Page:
The U.S. trial contained a third arm of a combination regimen of sirolimus, 2 mg per day, and full-dose tacrolimus; however, this regimen was associated with increased  risk of wound-healing complications, renal function impairment, and insulin-dependent post-transplant diabetes mellitus, and is not recommended [see Warnings and Precautions ( 5.10)].


    1. “OSHA Hazardous Drugs.” OSHA.


    16.1 Tacrolimus Capsules, USP

    Tacrolimus Capsules, USP, 0.5 mg: Light yellow color, oblong shape, size “5” hard gelatin capsules printed with “PBT” and “0.5” in red ink on cap and body respectively.

    Capsules are supplied as follows:
    69452- 153-20               Bottle of 100

    Tacrolimus Capsules, USP, 1 mg: White color, oblong shape, size “5” hard gelatin capsules printed with “PBT” and “1.0” in red ink on cap and body respectively.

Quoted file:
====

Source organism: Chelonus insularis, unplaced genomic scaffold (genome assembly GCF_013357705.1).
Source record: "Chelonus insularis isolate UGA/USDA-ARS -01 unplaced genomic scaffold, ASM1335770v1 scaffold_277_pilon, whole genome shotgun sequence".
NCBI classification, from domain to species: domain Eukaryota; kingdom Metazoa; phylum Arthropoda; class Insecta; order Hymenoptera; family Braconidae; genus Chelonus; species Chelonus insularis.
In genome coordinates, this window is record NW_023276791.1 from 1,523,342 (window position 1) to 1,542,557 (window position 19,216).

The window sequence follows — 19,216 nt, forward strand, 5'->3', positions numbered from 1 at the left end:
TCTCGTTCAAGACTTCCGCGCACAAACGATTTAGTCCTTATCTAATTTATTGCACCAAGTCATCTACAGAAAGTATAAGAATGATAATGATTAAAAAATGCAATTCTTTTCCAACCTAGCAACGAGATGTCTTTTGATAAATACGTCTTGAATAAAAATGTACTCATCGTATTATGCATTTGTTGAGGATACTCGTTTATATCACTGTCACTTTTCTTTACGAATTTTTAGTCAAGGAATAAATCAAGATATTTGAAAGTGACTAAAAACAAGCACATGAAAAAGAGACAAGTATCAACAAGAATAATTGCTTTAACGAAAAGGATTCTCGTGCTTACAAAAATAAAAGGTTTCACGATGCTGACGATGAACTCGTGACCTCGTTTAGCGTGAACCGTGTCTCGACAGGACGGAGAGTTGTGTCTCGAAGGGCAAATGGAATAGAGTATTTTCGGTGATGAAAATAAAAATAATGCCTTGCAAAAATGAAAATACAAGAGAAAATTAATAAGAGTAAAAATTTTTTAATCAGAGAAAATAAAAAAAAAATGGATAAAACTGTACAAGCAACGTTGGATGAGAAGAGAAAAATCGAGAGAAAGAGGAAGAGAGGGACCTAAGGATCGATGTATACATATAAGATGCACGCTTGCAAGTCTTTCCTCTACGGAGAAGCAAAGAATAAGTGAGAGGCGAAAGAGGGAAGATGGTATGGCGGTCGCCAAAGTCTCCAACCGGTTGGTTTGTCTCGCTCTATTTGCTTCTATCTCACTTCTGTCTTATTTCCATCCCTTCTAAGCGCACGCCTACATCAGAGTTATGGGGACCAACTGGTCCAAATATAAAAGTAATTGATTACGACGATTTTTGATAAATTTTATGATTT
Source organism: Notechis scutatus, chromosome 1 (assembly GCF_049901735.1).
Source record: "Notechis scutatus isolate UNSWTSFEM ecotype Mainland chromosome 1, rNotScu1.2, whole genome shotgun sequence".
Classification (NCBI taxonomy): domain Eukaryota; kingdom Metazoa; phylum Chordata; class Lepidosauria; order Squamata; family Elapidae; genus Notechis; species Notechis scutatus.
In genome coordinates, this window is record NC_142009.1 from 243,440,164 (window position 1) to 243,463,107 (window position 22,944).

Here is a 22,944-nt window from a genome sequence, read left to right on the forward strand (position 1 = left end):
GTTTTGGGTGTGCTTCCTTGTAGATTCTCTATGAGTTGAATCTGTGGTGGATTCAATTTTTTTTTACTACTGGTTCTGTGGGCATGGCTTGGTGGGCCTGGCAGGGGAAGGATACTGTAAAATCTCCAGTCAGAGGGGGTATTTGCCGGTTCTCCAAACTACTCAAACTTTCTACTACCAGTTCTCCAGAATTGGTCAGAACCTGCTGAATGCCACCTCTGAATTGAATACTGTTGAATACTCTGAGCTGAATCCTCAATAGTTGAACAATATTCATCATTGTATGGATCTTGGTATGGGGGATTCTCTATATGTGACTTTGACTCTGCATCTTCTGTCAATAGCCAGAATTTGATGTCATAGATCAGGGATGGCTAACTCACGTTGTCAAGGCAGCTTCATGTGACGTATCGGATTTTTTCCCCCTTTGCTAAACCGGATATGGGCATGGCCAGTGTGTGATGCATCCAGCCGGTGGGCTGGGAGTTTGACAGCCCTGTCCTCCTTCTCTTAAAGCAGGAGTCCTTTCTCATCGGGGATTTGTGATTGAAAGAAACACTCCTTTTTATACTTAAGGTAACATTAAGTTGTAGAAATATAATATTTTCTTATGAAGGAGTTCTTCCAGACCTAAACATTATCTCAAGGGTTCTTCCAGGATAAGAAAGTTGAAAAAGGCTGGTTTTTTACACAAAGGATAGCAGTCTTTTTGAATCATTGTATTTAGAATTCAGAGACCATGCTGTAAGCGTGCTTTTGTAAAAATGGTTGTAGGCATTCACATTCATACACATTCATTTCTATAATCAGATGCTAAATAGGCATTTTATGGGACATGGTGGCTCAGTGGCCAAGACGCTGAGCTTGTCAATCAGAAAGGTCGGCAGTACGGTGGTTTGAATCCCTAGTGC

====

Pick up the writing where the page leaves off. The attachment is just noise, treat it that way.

Capsules are supplied as follows:
    NDC 69452- 154-20               Bottle of 100

    Tacrolimus Capsules, USP, 5 mg: Pink color, oblong shape, size “4” hard gelatin capsules printed with “PBT” and “5.0” in red ink on cap and body respectively.

    Capsules are supplied as follows:
    NDC 69452- 155-20               Bottle of 100

    Note: Tacrolimus capsule are not filled to maximum capsule capacity. Capsule contains labeled amount.

    Store and Dispense
    Store at 20°C to 25°C (68°F to 77°F); excursions permitted to 15°C to 30°C (59°F to 86°F) [See USP Controlled Room Temperature].

    16.4 Handling and Disposal

    Tacrolimus can cause fetal harm. Tacrolimus capsules should not be opened or crushed. Avoid inhalation or direct contact with skin or mucous membranes of the powder contained in tacrolimus capsules. If such contact  occurs wash the skin thoroughly with soap and water; if ocular contact occurs, rinse eyes with water. In case a spill occurs, wipe the surface with a wet paper towel. Follow applicable special handling and disposal procedures 1.